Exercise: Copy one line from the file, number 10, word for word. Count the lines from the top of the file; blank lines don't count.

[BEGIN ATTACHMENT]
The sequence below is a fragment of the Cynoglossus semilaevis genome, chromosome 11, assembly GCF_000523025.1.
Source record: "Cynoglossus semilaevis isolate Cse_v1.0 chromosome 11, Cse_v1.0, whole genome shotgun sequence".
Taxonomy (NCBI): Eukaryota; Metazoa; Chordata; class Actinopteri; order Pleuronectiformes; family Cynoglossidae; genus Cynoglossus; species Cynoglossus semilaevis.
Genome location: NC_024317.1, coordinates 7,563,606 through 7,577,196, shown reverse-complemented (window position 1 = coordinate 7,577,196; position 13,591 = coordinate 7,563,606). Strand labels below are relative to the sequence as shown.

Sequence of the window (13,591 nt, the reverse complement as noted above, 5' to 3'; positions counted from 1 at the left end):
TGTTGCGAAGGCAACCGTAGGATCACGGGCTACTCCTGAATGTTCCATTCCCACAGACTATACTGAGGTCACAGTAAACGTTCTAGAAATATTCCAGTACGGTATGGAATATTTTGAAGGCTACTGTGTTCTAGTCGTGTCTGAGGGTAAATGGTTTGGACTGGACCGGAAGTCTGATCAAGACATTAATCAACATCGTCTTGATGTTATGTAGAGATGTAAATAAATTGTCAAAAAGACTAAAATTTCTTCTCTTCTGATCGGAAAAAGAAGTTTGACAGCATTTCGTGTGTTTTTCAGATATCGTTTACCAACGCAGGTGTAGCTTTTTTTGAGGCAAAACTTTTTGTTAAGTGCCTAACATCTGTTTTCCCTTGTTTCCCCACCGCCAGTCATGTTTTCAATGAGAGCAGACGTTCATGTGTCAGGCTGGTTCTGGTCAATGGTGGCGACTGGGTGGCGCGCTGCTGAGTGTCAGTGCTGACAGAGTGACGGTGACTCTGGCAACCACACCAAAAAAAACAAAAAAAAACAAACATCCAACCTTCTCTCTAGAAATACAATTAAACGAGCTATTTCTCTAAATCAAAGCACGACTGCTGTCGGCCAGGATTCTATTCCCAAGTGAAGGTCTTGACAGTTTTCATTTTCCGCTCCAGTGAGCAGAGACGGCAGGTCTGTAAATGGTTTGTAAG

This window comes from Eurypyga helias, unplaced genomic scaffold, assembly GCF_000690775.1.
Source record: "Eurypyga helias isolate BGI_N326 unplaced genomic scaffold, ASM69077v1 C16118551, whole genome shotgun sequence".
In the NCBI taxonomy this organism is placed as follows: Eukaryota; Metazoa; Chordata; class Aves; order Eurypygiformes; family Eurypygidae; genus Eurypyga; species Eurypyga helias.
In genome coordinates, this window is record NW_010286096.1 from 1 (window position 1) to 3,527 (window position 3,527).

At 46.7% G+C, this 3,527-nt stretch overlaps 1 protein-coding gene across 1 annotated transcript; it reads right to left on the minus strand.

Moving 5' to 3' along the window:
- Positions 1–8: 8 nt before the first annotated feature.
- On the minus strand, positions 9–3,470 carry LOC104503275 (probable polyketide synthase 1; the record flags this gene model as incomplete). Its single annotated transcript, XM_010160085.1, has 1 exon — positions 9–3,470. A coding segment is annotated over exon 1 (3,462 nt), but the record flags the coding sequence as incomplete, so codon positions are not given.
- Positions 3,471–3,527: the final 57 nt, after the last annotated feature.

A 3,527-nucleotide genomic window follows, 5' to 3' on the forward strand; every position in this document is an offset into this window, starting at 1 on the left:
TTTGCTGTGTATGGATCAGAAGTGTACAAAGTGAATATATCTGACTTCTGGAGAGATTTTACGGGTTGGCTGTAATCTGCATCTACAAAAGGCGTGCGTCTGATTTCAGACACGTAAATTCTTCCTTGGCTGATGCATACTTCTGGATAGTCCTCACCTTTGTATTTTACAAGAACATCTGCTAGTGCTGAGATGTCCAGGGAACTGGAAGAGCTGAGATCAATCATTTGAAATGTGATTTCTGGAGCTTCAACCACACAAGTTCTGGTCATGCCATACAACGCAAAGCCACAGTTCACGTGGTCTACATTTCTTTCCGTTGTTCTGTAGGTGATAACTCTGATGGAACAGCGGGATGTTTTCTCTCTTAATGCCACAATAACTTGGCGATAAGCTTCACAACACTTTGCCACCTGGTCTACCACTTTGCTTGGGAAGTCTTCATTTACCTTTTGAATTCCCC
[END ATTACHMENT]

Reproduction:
In genome coordinates, this window is record NW_010286096.1 from 1 (window position 1) to 3,527 (window position 3,527).